Article 9 requires states to regulate arms shipments within its territory in accordance with international law. When this article is read within the broader context of the ATT, it can be noted that this does not apply to transporting of firearms and ammunition between private persons within the jurisdiction of the state in question. Put differently, as soon as a private person within the domestic jurisdiction of the state in question wishes to send/receive firearms or ammunition to/from abroad, only then does the ATT become relevant. Using a practical example, it is submitted that the ATT is not relevant to the business of a firearm dealer in Cape Town that wishes to send a firearm by courier to a customer in Pretoria.
What the ATT would in fact pertain to under this article by way of example, would be a shipment from abroad that is landed at Cape Town, with the intention to travel through the Republic, and over the border into Botswana. This understanding is reinforced considering that the words ‘transit’ and ‘trans-shipment’ are used (‘trans-ship’ means to move cargo from one vessel to another). ‘Transit’ is synonymous with both ‘moving across or through’ and ‘from one destination to another’.
The broader context of the ATT strongly implies the former definition of ‘transit’ is intended, and it can therefore not apply to inter-private shipments within the jurisdiction of the state. To do so would also entail dictating domestic policy, which directly contradicts the preamble of the ATT, as well as Article 2(7) of the Charter of the United Nations.
The chosen definition of ‘transit’ here is reinforced in article 12 when used in the sentence as: “…that are transferred to its territory as the final destination or that are authorised to transit or trans-ship territory under its jurisdiction”. In article 12, ‘transit’ is used outside the already concluded context of a state being the final destination. Trans-shipment merely applies to a shipment that changes mode of transport (air to road for example, or one ship/truck/train to another) as explained previously.
Article 11 intends to mitigate against the diversion of otherwise lawful shipments. Read with article 9, it is intended to apply to international shipments originating in or travelling through South Africa, to a destination in another country, and prevent the diversion of such shipment to prohibited entities.
Article 11 is notably ‘cooperative’ in its nature, requiring states to assess the risk of the diversion of exports in transit, or being trans-shipped, through the state’s territory. In short, this article can reasonably be understood as requiring an export to be ‘sealed’ and properly tracked until it reaches its destination country. Once it reaches the destination country and has been certified as the shipment that was originally dispatched to the country, the ATT has fulfilled its function and no longer applies.
Article 11’s cooperative nature is reinforced by the requiring of any state that detects diversion to notify the state in which it was diverted, and the states possibly at risk by the diversion. It encourages investigation of such incidents, and the examining of recovered shipments that were victims of diversion from their intended destination.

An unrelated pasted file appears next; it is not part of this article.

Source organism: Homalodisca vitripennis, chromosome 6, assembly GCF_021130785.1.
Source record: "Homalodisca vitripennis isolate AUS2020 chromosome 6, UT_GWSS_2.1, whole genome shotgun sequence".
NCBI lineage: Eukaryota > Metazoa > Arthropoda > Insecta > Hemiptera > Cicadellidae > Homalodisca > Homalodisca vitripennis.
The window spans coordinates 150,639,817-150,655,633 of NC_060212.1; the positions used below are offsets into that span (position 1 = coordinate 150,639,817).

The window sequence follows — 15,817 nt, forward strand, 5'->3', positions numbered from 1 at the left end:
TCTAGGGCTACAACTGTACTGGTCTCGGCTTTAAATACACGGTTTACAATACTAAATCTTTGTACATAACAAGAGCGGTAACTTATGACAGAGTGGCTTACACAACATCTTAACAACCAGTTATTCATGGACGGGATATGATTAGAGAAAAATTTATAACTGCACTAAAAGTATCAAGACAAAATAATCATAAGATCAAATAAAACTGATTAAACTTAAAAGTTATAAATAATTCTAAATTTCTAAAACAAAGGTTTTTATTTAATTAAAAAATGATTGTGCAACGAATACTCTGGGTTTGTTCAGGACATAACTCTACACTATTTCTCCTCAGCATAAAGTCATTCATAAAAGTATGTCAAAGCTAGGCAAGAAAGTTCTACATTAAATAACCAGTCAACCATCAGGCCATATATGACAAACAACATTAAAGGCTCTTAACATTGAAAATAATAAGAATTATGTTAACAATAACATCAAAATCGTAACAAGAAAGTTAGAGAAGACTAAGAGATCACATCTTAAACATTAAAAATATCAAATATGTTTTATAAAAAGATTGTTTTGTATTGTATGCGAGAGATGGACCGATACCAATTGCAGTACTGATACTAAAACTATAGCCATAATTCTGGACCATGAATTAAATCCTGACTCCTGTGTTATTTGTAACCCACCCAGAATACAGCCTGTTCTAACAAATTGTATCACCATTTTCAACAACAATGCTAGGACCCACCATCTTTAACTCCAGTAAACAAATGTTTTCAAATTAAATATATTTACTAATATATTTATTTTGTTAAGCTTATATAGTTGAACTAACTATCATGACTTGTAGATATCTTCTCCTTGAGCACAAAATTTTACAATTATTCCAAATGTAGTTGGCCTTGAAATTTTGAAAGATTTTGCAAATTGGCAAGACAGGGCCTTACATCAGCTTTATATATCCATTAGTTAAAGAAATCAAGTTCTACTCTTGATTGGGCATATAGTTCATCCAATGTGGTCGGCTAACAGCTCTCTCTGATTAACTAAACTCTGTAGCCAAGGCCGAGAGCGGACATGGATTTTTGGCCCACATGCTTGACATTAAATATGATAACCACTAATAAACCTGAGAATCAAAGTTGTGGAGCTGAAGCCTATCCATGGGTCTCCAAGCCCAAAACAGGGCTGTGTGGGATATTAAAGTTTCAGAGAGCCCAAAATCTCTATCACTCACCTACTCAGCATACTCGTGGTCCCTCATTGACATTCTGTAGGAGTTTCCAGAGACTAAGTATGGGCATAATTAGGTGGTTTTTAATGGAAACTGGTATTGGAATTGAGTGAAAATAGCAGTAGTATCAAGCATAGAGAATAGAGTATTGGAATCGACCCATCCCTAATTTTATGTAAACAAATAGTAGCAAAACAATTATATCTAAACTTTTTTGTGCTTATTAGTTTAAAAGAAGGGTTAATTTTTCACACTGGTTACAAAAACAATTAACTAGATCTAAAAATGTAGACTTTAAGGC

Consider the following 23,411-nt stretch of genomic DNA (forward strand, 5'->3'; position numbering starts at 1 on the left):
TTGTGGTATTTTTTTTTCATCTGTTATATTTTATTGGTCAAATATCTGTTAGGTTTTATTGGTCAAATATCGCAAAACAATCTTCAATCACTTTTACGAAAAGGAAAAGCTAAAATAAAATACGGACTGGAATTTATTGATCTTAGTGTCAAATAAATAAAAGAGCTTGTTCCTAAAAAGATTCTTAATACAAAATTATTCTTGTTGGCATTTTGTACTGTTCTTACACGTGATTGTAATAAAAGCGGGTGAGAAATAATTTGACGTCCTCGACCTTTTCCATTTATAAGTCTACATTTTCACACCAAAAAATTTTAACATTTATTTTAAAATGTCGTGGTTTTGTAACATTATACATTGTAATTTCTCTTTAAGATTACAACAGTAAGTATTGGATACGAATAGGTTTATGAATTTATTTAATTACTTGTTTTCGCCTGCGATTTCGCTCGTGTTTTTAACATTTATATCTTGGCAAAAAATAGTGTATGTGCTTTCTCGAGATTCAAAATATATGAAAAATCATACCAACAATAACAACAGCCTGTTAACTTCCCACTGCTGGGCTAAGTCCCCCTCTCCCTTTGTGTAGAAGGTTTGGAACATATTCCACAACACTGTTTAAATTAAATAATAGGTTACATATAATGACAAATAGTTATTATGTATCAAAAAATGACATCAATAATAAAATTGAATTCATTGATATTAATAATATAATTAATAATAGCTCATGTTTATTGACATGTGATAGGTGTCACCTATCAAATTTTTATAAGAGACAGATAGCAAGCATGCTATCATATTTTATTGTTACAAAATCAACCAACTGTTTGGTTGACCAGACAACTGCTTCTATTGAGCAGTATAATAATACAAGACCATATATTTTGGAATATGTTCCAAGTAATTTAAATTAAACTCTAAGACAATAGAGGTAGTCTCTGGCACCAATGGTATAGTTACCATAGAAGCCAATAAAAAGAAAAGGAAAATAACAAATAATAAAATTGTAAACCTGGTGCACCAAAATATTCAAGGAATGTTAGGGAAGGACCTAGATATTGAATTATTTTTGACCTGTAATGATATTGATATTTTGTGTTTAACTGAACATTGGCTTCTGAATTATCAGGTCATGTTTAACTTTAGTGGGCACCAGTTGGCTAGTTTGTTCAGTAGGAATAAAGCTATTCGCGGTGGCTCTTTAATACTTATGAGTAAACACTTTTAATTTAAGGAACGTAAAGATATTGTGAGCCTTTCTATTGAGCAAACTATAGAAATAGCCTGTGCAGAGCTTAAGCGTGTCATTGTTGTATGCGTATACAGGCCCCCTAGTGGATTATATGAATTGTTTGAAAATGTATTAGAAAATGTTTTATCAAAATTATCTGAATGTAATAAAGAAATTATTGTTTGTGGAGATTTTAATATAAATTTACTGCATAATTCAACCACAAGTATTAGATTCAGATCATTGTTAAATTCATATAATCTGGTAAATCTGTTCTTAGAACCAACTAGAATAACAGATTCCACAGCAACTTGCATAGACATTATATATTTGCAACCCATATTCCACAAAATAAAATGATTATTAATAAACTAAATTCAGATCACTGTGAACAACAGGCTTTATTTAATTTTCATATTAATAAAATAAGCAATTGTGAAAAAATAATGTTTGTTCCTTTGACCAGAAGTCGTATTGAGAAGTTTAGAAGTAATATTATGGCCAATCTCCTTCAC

Article 12 declares that states importing or exporting arms must maintain records of such imports and exports. The already discussed definition of the word ‘transit’ comes from this article of record keeping. The article specifically requires that a recorded shipment of arms or ammunition include the following details: quantity, value, model/type, authorised international transfers, arms actually transferred, details of the exporting and importing states, transit and trans-shipment states, and the end user.
Again, ‘transit’ is used exclusively in the context of a shipment travelling via a state, not between persons within the state. It ends requiring such records to be kept for at least 10 years. Article 14 requires states to enforce these requirements as they exist in law enacted to uphold the purposes of the ATT.
Neither the preamble, principles, or the substantive provisions of the ATT, are justification for domestic control, or at least of the nature as chosen by the FCA. This brings forth the question of how domestic legislation could give effect to the ATT. It is submitted that it is as simple as follows in the following two paragraphs.
Require detailed record keeping of imports and exports: As an export, South Africa already records the details of all the contents of the shipment, and requires the details of the sender and recipient (including contact email addresses) to reflect on the permit. This enables an importing state to confirm that the shipment in question has arrived and not been diverted while in transit or being trans-shipped. It also enables South Africa to confirm that said shipment was inspected, and indeed left the country.
Through this, South Africa can inspect and confirm that the shipment sent from abroad is indeed the same shipment received domestically, and thus mitigates against diversion.
The Firearms Protocol
The Firearms Protocol is the abbreviated version of the ‘Protocol Against the Illicit Manufacturing of and Trafficking in Firearms, their Parts and Components and Ammunition, Supplementing the UN Convention against Transnational Organised Crime’ (‘Firearms Protocol’). Quite the mouthful, and it is obvious why the shortened version is preferred.